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The Road to 1992: Recession, Tax Revolt, and Leadership Switch

In the early 1990s, the Conservatives, in office for over ten years, were nearing the end of their third term in deep political difficulties over economic management. Inflation, which had been markedly reduced in the earlier period of Conservative Government, rose again from the late 1980s, and was running at about 10 per cent in the early 1990s. And after the 'Lawson boom' of the later 1980s, described in Chapter Eight, 1990 saw the start of another major recession that lasted longer than that of the early 1980s and was only slightly smaller in its effects on output and unemployment. The latter again rose to three million and so was only just below the peak of the early to mid-Thatcher period. Similar recessions proved electorally fatal to right-of-centre political leaders or parties on the other side of the Atlantic, namely President George H.W. Bush in the United States and Brian Mulroney's Conservatives in Canada, who were both defeated by opponents attacking their economic record in the early 1990s.

Further, on top of the political problems associated with approaching a general election in such conditions, the incumbent Conservatives faced more specific electoral difficulties associated with the introduction of an unpopular new tax. After eleven years as prime minister (the longest tenure in the twentieth century), Margaret Thatcher was ousted in 1990 in a leadership challenge following a political crisis caused by the replacement of the traditional local property tax by a poll tax (Butler, Travers, and Adonis 1994). That switch in local taxation went back to Conservative ambitions to scrap the old system of local taxation (announced as long ago as the party's 1979 general election manifesto) and it had been intended to create more winners than losers, particularly among swing voters. But in the event it provoked a major tax revolt, including riots and civil disobedience, and came to be seen as fatal to the Conservatives' chances of re-election.

Facing the prospect of electoral defeat, Conservative MPs ousted Margaret Thatcher and the Party leadership was eventually won by a 'dark horse' candidate, John Major (then Chancellor of the Exchequer, most of whose ministerial experience had been as Chief Secretary of the Treasury under Nigel Lawson). Major appointed Norman Lamont, who had organized his leadership election campaign, to take his place as Chancellor, and the new government swiftly announced the demise of the poll tax, to be replaced by a variant of the previous local property tax system combined with a 2.5 per cent increase in VAT to cover the funding gap left by the abandonment of the poll tax.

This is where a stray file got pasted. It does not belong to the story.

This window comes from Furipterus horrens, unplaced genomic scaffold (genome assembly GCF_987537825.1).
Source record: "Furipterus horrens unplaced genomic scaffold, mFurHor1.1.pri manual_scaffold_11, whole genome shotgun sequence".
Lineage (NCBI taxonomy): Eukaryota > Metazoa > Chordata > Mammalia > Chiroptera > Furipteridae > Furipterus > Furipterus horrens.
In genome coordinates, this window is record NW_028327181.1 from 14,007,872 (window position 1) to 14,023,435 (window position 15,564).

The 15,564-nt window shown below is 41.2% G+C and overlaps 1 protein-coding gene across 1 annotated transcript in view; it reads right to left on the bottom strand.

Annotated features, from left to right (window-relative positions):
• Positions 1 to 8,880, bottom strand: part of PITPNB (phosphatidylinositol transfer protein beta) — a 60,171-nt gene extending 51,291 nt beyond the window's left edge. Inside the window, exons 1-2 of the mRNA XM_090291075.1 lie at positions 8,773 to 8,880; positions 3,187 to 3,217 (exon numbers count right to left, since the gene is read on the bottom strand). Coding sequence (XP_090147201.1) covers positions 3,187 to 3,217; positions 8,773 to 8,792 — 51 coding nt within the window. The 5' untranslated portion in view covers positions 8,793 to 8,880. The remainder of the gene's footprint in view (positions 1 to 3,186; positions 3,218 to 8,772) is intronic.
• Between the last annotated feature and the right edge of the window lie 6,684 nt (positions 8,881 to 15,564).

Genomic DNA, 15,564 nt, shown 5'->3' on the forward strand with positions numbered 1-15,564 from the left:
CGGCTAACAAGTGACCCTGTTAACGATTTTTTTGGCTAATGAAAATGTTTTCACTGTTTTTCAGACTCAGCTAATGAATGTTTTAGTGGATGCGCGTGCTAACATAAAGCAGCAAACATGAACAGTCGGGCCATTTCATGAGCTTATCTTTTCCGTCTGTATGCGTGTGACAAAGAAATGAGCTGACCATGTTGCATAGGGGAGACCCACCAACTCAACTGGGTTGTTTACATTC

With a new leader and the decision to scrap the poll tax announced, the Conservatives' poll ratings improved (the Party was sixteen percentage points behind Labour in the month before John Major became prime minister, but led by three points the following month) and the Major Government claimed credit for military success in the first Gulf War and for securing two opt-outs for the UK in the 1992 EU Maastricht Treaty (including an opt-out from the single currency). Labour and the Conservatives were running level at about 40 per cent each in the polls in March 1992, but a final poll of polls just ahead of the 1992 general election gave Labour a narrow lead and the outcome was widely predicted to be either a narrow Labour victory or a hung Parliament and a minority Labour Government.

On the fiscal policy front, the Conservatives' 1992 electoral strategy included a dramatically tax-cutting giveaway budget before the election. The budget cut income tax from 25 to 20 per cent for the first tranche of taxable income, electorally outflanking Labour's proposal for a similar change,1 and was combined with a heavy assault on Labour's plans for taxation and expenditure. Given that Labour was behind the Conservatives in the opinion polls at that time on economic and financial competence (though it led in many other policy domains), Labour's Shadow Chancellor, John Smith, sought to make the Party's fiscal plans credible to voters by bringing out a 'shadow budget' early in the election campaign, to demonstrate the affordability of Labour's election promises. That shadow budget included plans to increase income tax and compulsory National Insurance contributions for higher earners (partially reversing the tax cuts for top earners introduced in 1988) to reduce taxes on those on lower incomes. The Party claimed such measures would make eight out of ten taxpayers better off.

At first this tactic appeared to pay off for Labour in the election campaign, but six days after the Shadow Budget appeared, the Conservatives produced 'costings' of Labour's plans, proclaiming an impending tax 'bombshell' ('The Price of Labour: ?1250 a Year for Every Family')[1] [2] and splashed that '?1250 a year per family' figure on billboards across the country in poster campaigning. In the event, while the pollsters and the exit polls predicted a Conservative defeat, the Conservatives unexpectedly secured a small but clear overall fourth-term victory of twenty-one seats, comparable to the margin of their victory in 1951.

  • [1] This 20 per cent lower rate band was claimed to be the first step towards a standard rate of20 per cent. See Norman Lamont, Budget Statement, HC Deb 10 March 1992, c.761.
  • [2] Nigel Lawson (1992: 201) says similar costings of the Labour Opposition's pledges to reversespending cutbacks had been drawn up under his Chancellorship for the 1987 election, but thatthose costings were hardly (if at all) used in that campaign.
 
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